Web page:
What’s food got to do with it?

Tobias Haeusermann
October 29, 2014

Our lives are ever more moulded by science and newfangled  technologies. We are served relentless, indigestible amounts of  information and endless supplies of pseudoscientific advice, to the  point that even our most instinctive practices – to eat and drink – are  persistently put under the microscope. Yes, most of us still drink milk –  but its consumption is accompanied by a race against the clock with the  expiration date. We believe in this definite, exact date, branded into  the side of the carton. It appears scientific. Likewise, our attitudes  toward food have become progressively medicalised and absorbed by  scientific terms. We often don’t talk about food anymore, but break it  down into nutrients, fats, and proteins. And since by tradition every  good story craves heroes and villains, the battle between good and evil  is now also waged on our plates; between armies of wicked carbohydrates  and unsaturated fats, carrying hidden malicious gluten, all ready to  launch an assault against brave omega-3 acids and antioxidants. Gone are  the days when we just sat down and ate until we were full. Today, food  offers us a sense of control over a confusing display of choices and is  once again becoming a powerful medium to clandestinely communicate our  educational and socioeconomic background. Likewise, discussions about  food come with a side of life and health lessons and worryingly stick to  our ribs, along with a troubling question: When did our relationship  with food turn sour?

Ostensibly, in most Western countries one struggles to simply eat  anymore. Access to nourishing and healthy food demands the luxury of  time, financial resources, and the educational background that allows us  to work through a murky pool of dietary information. Certainly, our  well-being is, to some extent, tied to a healthy diet, and we should all  know by now that devouring indiscriminate amounts of sweets and crisps  while guzzling them down with a sugary drink will not benefit our  health. Most dietary recommendations, however, are not as  straightforward.

Day by day we are bombarded with an unrelenting cycle of  contradicting nutritional facts, all mashed up and spoon-fed as  universal truths, when history shows them not to be. Many of those  messages ought to be taken with the proverbial pinch of salt. Some of us  might still remember the days when we were force-fed spinach to prevent  iron deficiency, when, in fact, spinach had been erroneously plugged as the best nutritional source of iron.  Equally, scientists at the University of Ottawa Heart Institute not  long ago found something fishy with the conventional evidence for  dietary omega-3 recommendations. As the report  states, “many recent large and well-designed studies have shown  ambiguous or negative results regarding the cardioprotective properties  of omega-3 fatty acids and fish oil supplements, and yet […] they are  still widely recommended as part of a heart healthy diet plan”.  Meanwhile, though long vilified by most scientists and doctors for their  high cholesterol, eggs are making a comeback, as they contain nutrients  which appear to essentially reduce the risk for heart disease.  Even for fat, long portrayed as the artery clogging venom responsible  for the obesity epidemic, the winds are turning. Sweden’s government,  for instance, now recommends a lower-carbohydrate and higher-fat diet.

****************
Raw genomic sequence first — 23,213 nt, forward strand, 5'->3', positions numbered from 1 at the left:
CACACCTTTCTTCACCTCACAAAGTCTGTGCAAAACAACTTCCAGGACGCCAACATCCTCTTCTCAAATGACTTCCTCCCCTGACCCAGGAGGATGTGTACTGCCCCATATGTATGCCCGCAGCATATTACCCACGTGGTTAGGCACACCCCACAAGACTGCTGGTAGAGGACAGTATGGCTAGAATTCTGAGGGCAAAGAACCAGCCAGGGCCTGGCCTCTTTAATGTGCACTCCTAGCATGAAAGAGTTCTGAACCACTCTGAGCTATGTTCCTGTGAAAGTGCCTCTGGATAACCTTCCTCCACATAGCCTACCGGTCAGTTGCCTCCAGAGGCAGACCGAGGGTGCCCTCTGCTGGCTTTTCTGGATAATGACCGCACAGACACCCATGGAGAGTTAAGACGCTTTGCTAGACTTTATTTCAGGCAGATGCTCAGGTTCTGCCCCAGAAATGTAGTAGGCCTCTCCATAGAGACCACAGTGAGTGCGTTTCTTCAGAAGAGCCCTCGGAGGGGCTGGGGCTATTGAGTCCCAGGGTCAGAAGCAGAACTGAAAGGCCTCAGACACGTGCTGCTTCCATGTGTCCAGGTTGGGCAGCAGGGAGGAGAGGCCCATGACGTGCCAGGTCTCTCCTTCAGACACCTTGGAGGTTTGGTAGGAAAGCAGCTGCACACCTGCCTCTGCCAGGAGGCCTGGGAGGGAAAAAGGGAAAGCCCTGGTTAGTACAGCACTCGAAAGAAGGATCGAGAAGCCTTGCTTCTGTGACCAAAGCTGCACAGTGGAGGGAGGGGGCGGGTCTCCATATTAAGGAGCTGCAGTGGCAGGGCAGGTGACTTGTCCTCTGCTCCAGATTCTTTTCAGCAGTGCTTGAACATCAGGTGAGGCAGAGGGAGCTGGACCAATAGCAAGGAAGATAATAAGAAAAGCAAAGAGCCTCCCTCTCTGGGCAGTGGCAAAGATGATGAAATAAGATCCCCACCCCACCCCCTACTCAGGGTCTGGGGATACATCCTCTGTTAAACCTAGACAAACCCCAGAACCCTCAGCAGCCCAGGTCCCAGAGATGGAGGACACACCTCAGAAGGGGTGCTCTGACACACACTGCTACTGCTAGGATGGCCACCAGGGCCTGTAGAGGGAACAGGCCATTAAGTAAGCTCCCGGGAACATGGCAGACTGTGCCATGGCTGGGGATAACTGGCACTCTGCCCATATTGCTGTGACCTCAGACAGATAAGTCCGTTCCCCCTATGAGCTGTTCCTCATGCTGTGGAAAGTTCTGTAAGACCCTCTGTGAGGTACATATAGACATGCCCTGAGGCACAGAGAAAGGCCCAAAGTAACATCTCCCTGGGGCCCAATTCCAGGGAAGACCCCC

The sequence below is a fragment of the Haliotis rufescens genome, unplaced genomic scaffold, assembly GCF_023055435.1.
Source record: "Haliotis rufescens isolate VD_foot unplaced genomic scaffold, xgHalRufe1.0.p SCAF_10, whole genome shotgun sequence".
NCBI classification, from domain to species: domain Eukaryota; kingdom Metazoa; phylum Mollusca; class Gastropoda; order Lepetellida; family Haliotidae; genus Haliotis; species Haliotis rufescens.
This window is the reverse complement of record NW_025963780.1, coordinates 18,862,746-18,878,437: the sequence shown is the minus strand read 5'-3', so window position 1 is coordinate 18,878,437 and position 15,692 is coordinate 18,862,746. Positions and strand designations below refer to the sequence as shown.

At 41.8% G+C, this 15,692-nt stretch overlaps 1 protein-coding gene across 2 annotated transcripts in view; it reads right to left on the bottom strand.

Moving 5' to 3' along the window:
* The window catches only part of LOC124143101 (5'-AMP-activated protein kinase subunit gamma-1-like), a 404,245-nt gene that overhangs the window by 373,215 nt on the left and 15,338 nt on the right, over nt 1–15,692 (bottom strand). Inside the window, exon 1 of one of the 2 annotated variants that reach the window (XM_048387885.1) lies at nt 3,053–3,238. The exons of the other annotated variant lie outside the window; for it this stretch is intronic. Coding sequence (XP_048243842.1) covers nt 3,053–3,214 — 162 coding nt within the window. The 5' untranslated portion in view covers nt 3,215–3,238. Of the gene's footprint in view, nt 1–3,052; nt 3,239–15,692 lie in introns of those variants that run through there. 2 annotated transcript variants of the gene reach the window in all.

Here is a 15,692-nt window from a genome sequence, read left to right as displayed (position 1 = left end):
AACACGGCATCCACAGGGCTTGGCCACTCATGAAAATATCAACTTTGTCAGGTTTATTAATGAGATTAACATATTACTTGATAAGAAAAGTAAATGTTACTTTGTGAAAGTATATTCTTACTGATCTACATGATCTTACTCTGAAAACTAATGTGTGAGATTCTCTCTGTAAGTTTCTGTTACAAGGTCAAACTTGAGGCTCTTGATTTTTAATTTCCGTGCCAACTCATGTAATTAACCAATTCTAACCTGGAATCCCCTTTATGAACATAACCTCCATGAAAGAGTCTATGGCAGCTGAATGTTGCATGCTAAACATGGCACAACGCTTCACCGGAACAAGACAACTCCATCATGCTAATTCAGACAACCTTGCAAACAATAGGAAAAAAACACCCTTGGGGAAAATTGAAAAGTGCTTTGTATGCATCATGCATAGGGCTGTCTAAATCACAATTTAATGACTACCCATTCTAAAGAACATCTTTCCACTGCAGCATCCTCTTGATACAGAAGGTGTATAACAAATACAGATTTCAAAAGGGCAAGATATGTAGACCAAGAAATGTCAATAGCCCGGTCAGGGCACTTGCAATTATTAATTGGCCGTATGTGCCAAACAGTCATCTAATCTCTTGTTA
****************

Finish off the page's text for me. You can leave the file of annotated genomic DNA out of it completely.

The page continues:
These messages are confusing and most of them give a false sense of  security to those whose ‘rational’ approach to food consumption is  contingent upon the clear calculability of scientifically advocated  nutritional values. A continued reliance on distinct nutritional  categories tends to overlook the difficulty in devising the necessary  trials on which those claims are premised, ranging from poor compliance –  sticking to diets isn’t a piece of cake – a lack of large sample groups  followed over long time periods, and other confounding factors. In  particular, nutritional claims regarding cancer-preventing foods can  often be simply dismissed, given that virtually no study can last long  enough to establish the necessary links. In short, the bulk of most  nutritional science is methodologically flawed. And to make matters even  more unsavoury, the health industry’s claims predicate that the  receivers of their messages think in the food categories we have come to  universally accept. Many media outlets commonly combine scientific facts with dramatic speculation,  and marketers of lifestyle foods reap profits by putting a high price  tag on supposedly healthy products. But simply considering the  biological aspects of our food choices disguises the fact that being  able to choose what we put on our fork is a clear indication of our  socioeconomic class. We are not what we eat. Rather, what we eat is  heavily defined by who we are. Having a lean physique isn’t necessarily a  sign that one has won the genetic lottery, nor is eating healthily  guaranteed to correlate to being an exceptionally disciplined human  being. Rather, weight and health rise and fall along with a population’s wealth and education.  Relentless discussion in exclusively nutritional parameters detracts  from more pressing matters, namely the socioeconomic disparities in our  food consumption which is embedded in social relations and shaped by  power and politics.